Crown and defense close trial of retired Whitehorse teacher accused of sexually assaulting student in 1980s

The trial of a retired Whitehorse teacher accused of sexually assaulting a former student in the 1980s ended this week, with the Crown and defense asking the judge to consider two very different versions of events.

The Crown painted a portrait of a teacher abusing his position to take advantage of a disadvantaged and vulnerable girl, while the defense accused the plaintiff of creating a fanciful and disturbing narrative about a consensual relationship.

Paul Deuling faces one count of indecent assault and four counts of sexual assault. He previously faced two counts of indecent assault and three counts of sexual assault, but the Crown elected to pursue the other charges on September 28.

Deuling’s trial, which began Sept. 12, focused on the testimony of his former student, whose name is covered by a publication ban. The woman met Deuling when she was in grade 5 at Jack Hulland Elementary School. He taught or coached her there and at the nearby high school, and was also in contact with her after she attended FH Collins High School.

The woman, on the witness stand, alleged that Deuling would use her to help demonstrate sports games or throws to other students at school and as part of that would stand behind and press against she. She alleged that she could feel his penis against her body.

She also alleged that Deuling sexually assaulted her on several occasions, beginning in her 9th grade when she accused him of kissing her on the lips in his office. The woman also alleged that Deuling pulled her to the ground and sexually assaulted her while they were running in the summer before she started 12th grade, again when they were camping in a remote area that falls , then repeatedly over the course of two years after she left school.

The Crown called nine other witnesses to testify, including the woman’s ex-mothers-in-law and other school employees.

The defense did not call any witnesses. Deuling did not testify.

Woman ‘steadfast’ not to consent, says Crown

In his closing arguments, Crown Attorney Ben Eberhard acknowledged that the only direct evidence of the alleged assaults came from the woman; there were no witnesses to any of the incidents.

However, Eberhard argued that she had proven herself to be a credible witness who was able to recall each alleged assault in detail and was « steadfast » in not consenting to any sexual activity with Deuling.

« She wasn’t shaken on cross-examination…In the end, the truth shines through in her testimony, » Eberhard said.

Eberhard also pointed to what he said was Deuling’s position of power and authority over the woman. The woman was 20 years younger than Deuling and met him as a child with a difficult home life, Eberhard said, and it was not hard to see why the dynamic would have continued even after Deuling stopped teaching her. .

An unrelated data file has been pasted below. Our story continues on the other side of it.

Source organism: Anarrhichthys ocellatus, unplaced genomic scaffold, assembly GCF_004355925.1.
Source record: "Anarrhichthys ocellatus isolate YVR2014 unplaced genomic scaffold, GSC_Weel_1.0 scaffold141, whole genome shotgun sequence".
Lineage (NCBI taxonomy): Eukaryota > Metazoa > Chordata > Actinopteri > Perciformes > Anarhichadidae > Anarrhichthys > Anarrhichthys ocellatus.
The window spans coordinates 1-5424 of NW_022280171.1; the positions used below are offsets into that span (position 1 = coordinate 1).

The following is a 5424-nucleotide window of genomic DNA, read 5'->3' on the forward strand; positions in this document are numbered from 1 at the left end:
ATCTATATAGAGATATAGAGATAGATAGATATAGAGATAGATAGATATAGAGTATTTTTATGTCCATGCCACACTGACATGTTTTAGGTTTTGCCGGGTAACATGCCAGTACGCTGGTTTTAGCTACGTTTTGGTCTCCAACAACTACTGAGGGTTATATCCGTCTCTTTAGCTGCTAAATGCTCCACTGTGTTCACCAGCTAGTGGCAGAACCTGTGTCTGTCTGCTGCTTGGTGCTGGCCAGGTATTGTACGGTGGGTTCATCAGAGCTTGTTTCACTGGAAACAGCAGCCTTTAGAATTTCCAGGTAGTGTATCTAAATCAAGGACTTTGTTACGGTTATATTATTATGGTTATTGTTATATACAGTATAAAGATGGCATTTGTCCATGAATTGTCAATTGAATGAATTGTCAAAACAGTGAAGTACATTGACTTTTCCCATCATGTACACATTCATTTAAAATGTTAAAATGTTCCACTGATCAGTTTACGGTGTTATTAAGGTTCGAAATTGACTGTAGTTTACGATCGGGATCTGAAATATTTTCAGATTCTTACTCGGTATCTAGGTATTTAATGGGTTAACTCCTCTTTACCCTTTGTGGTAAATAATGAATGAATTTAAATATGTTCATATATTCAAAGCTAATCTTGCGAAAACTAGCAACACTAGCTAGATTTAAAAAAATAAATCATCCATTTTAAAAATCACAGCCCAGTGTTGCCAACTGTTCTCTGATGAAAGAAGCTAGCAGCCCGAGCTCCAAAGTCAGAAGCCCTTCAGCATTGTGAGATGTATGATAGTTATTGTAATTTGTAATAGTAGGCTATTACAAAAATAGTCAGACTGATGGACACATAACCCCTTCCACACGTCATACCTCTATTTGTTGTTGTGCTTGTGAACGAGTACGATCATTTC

“He was a vulnerable person and Mr. Deuling was in a position … where he exploited a dynamic that had been created over more than seven years,” Eberhard said.

« They were not two people of equal power dealing with each other. »

He added that any lack of resistance on the part of the woman to Deuling’s alleged advances should not be equated with consent, and no ‘adverse’ inference should be drawn from the fact that she did not report the assaults. alleged to the authorities at the time.

While the woman is now an adult, Eberhard added, it’s important to remember that she was testifying to things she had experienced through the eyes of a child, and he argued that any bad memories of « details devices » should not be held too harshly against it. .

Woman ‘lied under oath’, defense claims

Deuling’s lawyer, Richard Fowler, meanwhile claimed it was clear the woman had « lied under oath ». He described the woman’s testimony of severe childhood abuse at home as a « vast body of merely made-up evidence » and something that tainted her evidence.

The woman’s ex-mothers-in-law, allegedly responsible for the abuse, both denied on the witness stand that they harmed her, Fowler said, nor was the abuse corroborated by the testimony of her brothers and sisters.

This was important, Fowler argued, because the woman’s family life « imbues » all of her testimony; she used it to explain how she reacted to Deuling’s alleged advances and assaults, saying she was used to being hurt by adults. Additionally, the woman testified that the first alleged sexual assault occurred on her way to Deuling’s office after her father and stepmother got into a fight and caused her to miss school by distress. Fowler said there is no evidence that this argument takes place.

Fowler reiterated the defense’s position that the woman and Deuling entered into a consensual romantic relationship around her 12th year, arguing that by then Deuling had not taught her for two years and no longer held the same power or authority over it. He pointed to other witnesses who said they saw Deuling and the woman as a « couple » who attended social events together, and argued that it was « just unbelievable » that the woman would visit Deuling’s residence once. times a week for two years « under duress ». . »

“The Crown has failed to prove beyond a reasonable doubt that [the relationship] was not consensual, » Fowler said.

Fowler also argued that the woman misremembered dates and details, such as when Deuling first taught her and whether there was clear or « privacy » glass in Deuling’s office. , as evidence of its unreliability.

Yukon Territorial Court Deputy Judge Brian Neal will issue a written verdict in December.


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